Short Break - Brimstone Hotel, Great Langdale, Ambleside
PUBLISHED: 00:00 08 January 2015 | UPDATED: 19:51 23 March 2016
You just can’t grumble about The Brimstone
There is no one more irritable than a hotel critic with nothing to criticise. A surreptitious finger wiped along a door-frame revealing thick dust, a whining air conditioning system that keeps you from your slumber, the unwanted attentions of an obsequious waiter. To you, these are annoyances but to us, they are meat and drink. They make life seem worthwhile.
Then there is a The Brimstone. Let’s start with the location. The hotel, in 35 acres of the Langdale Estate, is a relatively new addition to a luxury timeshare development just outside Elterwater. This area was once famous for producing gunpowder (hence the name) now it makes a big noise in the holiday trade. The place is surrounded by woods and the stunning Langdale Pikes. It’s all right if you like world-class, stunning scenery, I suppose.
The building is modern and eco-friendly, but not in a glumly utilitarian way - think upmarket Scandinavian. There is no reception, which will throw you at first, but they employ ‘hosts’ to look after guests almost from the moment they leave their vehicles in the ground floor carpark. More laid back than Jeeves but just as useful, if they are all like the young lady who lit the woodburner in our mezzanine suite. Logs came as standard.
The ‘hosts’ take you on a guided tour to explain the Brimstone wrinkles, such as the fact there is no bar in the hotel but a comfy reading room where you can help yourself to free drinks, including wine and beer, sandwiches, cakes and cheese. All right if you like free beer and cake, I suppose.
Our suite was large yet somehow contrived to be cosy. The first level had a leather club armchair and a large sofa unit in front of the fire, a dining table, a 42-inch wall-mounted flatscreen smart TV, a rolltop bath cleverly concealed in a cupboard and a separate bathroom. The outside terrace was enclosed and came with wicker seats and blankets.
Up a flight of stairs was the mezzanine with a bed so large you need a satnav to kiss your partner goodnight, another big TV and a luxurious bathroom with a shower-room big enough to wash the mud off the 1st XI.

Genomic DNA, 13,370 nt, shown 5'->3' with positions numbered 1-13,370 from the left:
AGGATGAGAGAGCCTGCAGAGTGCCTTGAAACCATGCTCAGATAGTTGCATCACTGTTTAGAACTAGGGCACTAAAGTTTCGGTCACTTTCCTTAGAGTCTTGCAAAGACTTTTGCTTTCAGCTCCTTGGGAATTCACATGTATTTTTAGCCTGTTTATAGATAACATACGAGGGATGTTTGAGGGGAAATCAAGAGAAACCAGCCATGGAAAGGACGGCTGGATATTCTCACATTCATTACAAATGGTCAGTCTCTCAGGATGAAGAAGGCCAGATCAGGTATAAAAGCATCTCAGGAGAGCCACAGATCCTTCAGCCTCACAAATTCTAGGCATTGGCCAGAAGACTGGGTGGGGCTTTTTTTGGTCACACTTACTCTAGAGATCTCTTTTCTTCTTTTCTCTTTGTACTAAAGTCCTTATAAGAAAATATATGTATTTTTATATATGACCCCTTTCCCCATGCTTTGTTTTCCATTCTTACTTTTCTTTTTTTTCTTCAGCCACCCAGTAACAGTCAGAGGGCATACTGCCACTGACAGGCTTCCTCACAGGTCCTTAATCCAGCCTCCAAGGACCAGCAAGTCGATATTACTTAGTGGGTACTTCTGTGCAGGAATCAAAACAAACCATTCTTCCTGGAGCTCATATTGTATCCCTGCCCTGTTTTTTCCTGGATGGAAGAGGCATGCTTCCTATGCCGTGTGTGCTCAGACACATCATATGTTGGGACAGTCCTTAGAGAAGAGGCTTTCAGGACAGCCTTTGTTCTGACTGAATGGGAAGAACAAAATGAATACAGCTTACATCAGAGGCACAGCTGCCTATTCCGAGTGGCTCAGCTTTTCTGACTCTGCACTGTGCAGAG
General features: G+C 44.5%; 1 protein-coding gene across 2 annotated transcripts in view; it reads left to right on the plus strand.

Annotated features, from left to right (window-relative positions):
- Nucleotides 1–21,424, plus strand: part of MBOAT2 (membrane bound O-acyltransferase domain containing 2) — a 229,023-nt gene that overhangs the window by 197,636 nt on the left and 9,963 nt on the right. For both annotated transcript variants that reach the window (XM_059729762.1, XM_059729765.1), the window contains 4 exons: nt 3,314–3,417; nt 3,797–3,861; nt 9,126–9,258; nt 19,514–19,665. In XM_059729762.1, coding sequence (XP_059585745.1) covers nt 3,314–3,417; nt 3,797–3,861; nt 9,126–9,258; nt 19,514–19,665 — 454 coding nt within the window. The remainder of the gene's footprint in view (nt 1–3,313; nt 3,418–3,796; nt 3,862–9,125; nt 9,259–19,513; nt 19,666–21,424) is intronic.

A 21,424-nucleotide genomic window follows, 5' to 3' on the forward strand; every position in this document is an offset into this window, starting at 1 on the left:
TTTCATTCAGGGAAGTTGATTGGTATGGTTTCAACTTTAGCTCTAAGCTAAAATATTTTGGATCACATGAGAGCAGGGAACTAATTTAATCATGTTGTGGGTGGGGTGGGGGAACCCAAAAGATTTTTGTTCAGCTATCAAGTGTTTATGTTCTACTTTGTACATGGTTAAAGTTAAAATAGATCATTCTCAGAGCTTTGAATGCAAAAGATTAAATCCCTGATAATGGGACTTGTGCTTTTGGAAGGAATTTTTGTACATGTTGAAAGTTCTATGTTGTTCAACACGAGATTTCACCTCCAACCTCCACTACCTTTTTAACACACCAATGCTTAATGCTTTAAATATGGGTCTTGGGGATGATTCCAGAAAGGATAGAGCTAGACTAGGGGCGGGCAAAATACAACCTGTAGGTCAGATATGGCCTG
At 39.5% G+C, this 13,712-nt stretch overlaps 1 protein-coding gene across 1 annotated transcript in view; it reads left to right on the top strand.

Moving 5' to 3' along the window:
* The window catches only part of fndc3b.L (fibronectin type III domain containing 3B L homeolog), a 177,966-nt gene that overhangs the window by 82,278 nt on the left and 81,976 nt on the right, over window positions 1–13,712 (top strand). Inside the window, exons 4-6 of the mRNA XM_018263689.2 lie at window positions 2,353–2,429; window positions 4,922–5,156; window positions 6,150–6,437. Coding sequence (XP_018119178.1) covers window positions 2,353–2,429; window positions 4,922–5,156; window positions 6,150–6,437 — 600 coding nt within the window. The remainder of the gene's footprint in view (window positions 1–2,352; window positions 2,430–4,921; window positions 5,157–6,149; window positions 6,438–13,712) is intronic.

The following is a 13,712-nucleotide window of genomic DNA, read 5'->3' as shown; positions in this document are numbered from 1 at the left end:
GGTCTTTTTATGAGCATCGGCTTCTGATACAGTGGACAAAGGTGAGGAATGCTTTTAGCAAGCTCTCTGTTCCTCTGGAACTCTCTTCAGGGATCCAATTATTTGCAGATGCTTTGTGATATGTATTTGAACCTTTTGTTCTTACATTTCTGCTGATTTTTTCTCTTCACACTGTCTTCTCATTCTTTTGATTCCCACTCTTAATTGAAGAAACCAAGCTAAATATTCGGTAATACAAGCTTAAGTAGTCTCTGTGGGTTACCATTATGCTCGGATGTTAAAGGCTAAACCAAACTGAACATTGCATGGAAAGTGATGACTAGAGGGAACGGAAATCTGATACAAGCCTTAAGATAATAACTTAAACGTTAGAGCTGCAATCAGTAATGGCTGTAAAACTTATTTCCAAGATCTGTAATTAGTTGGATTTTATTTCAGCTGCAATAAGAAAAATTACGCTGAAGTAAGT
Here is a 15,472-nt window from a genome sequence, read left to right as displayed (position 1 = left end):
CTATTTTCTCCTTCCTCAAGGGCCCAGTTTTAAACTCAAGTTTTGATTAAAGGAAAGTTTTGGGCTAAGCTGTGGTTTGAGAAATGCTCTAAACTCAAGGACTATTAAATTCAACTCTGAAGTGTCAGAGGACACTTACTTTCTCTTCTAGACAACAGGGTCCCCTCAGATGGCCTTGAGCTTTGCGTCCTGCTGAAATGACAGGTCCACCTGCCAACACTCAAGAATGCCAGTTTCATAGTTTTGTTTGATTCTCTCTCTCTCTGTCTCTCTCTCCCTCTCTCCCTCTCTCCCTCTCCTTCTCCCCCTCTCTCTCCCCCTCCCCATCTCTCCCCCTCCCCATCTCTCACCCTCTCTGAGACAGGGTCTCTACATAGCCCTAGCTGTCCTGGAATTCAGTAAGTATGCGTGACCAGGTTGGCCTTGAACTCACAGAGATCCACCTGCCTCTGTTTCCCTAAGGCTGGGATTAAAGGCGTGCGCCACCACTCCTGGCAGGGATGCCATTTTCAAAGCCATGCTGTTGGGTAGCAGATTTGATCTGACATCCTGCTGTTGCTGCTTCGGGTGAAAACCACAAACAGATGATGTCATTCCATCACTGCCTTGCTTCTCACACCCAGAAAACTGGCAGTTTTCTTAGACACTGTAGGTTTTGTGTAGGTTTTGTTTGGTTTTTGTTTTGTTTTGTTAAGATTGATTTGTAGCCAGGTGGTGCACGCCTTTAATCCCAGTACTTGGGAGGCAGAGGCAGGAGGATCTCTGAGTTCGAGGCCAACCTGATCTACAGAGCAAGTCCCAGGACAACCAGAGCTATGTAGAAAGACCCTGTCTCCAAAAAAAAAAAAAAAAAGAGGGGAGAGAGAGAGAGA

Huge windows stretch from the first level to the top of the second and the curtains are operated electronically.
Small things designed to further irk the reviewer included a hair dryer with a lead so long that you didn’t have to limbo dance to use it while looking into a mirror and a series of light settings that were useful and designed to make you smile. You could opt for various settings - ‘perky’, ‘lazy’, ‘sexy’ and, for the middle of the night, ‘tinkle.’
Another quirk is the fact the Brimstone doesn’t have its own restaurant. You can dine in your room but, being on a fault-finding mission, we reluctantly decided to abandon the suite and try one of the restaurants in the main building. It is called Purdy’s - maybe the chef is a fan of The Avengers - and friendly, attentive staff serve accomplished food in relaxed surroundings.
A wild mushroom risotto would not have disgraced an Italian mamma, a fillet of beef was as pink and tender as a blushing bride. Blackberry Bakewell was outrageously moreish and the cheeseboard was well kept and extensive. The wine list was small but it ticked the right boxes.
Our last chance of a triumphant hurrumph came with breakfast served in our bedroom. Well, it was bound to be cold and congealed, wasn’t it? It came on a trolley, beautifully served by two young waiters and when the metal lids were lifted two perfectly cooked - and hot - breakfasts were revealed.
The last straw was opening our door on departure and finding a brown paper bag containing bottles of water, fruit and two Mars Bars. What cheek!
There was a stony silence as we drove away, neither of us able to find a word of complaint to lift the mood. Even the sun was shining, damn it.
LIFE IS SUITE
You can stay at the Brimstone for £200 a night if you book well in advance while a Friday night in the mezzanine suite could cost you around £375. Check their website www.brimstonehotel.co.uk for packages. When staying at the hotel you have use of the spa and swimming pool and they’ll even provide you with walking gear if you’ve left yours at home.
While you are there
This is classic walking territory but it’s just a few miles from Grasmere and bustling Ambleside which has really upped its game on the food front with new arrivals such as the Old Stamp House. It’s also well position to explore some of the less well trod parts of the Lakes such as Eskdale and you can get to Muncaster Castle via the spectacular Wrynose and Hardknott passes.